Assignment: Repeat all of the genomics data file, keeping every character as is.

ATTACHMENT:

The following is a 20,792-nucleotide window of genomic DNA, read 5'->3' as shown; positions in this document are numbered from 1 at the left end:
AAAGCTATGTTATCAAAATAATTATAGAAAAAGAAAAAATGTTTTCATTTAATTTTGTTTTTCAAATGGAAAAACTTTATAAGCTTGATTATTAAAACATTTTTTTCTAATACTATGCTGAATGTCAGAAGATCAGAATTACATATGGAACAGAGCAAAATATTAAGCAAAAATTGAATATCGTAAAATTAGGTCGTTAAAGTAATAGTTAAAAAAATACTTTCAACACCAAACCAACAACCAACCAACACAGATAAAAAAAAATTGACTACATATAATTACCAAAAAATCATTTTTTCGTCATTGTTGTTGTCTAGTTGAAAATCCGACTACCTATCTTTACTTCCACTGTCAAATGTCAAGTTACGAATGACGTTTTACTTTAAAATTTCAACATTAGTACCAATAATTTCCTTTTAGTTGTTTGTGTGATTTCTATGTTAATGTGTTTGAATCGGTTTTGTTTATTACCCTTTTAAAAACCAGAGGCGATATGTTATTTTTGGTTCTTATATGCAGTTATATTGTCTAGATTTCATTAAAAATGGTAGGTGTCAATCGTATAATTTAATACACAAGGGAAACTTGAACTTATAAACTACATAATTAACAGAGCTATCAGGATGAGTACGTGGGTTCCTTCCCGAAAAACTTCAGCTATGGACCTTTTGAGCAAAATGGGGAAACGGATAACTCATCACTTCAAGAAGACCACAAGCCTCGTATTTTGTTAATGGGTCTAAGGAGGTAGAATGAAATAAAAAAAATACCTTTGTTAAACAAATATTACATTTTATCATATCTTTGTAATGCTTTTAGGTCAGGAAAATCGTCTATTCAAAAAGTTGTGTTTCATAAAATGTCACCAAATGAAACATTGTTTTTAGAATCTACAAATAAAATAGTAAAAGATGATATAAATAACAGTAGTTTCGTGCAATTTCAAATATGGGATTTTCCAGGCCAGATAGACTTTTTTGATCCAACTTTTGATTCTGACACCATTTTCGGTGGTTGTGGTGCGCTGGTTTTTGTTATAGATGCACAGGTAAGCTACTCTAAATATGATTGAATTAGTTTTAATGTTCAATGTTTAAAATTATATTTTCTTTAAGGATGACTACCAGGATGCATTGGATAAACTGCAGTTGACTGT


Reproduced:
The following is a 20,792-nucleotide window of genomic DNA, read 5'->3' as shown; positions in this document are numbered from 1 at the left end:
AAAGCTATGTTATCAAAATAATTATAGAAAAAGAAAAAATGTTTTCATTTAATTTTGTTTTTCAAATGGAAAAACTTTATAAGCTTGATTATTAAAACATTTTTTTCTAATACTATGCTGAATGTCAGAAGATCAGAATTACATATGGAACAGAGCAAAATATTAAGCAAAAATTGAATATCGTAAAATTAGGTCGTTAAAGTAATAGTTAAAAAAATACTTTCAACACCAAACCAACAACCAACCAACACAGATAAAAAAAAATTGACTACATATAATTACCAAAAAATCATTTTTTCGTCATTGTTGTTGTCTAGTTGAAAATCCGACTACCTATCTTTACTTCCACTGTCAAATGTCAAGTTACGAATGACGTTTTACTTTAAAATTTCAACATTAGTACCAATAATTTCCTTTTAGTTGTTTGTGTGATTTCTATGTTAATGTGTTTGAATCGGTTTTGTTTATTACCCTTTTAAAAACCAGAGGCGATATGTTATTTTTGGTTCTTATATGCAGTTATATTGTCTAGATTTCATTAAAAATGGTAGGTGTCAATCGTATAATTTAATACACAAGGGAAACTTGAACTTATAAACTACATAATTAACAGAGCTATCAGGATGAGTACGTGGGTTCCTTCCCGAAAAACTTCAGCTATGGACCTTTTGAGCAAAATGGGGAAACGGATAACTCATCACTTCAAGAAGACCACAAGCCTCGTATTTTGTTAATGGGTCTAAGGAGGTAGAATGAAATAAAAAAAATACCTTTGTTAAACAAATATTACATTTTATCATATCTTTGTAATGCTTTTAGGTCAGGAAAATCGTCTATTCAAAAAGTTGTGTTTCATAAAATGTCACCAAATGAAACATTGTTTTTAGAATCTACAAATAAAATAGTAAAAGATGATATAAATAACAGTAGTTTCGTGCAATTTCAAATATGGGATTTTCCAGGCCAGATAGACTTTTTTGATCCAACTTTTGATTCTGACACCATTTTCGGTGGTTGTGGTGCGCTGGTTTTTGTTATAGATGCACAGGTAAGCTACTCTAAATATGATTGAATTAGTTTTAATGTTCAATGTTTAAAATTATATTTTCTTTAAGGATGACTACCAGGATGCATTGGATAAACTGCAGTTGACTGT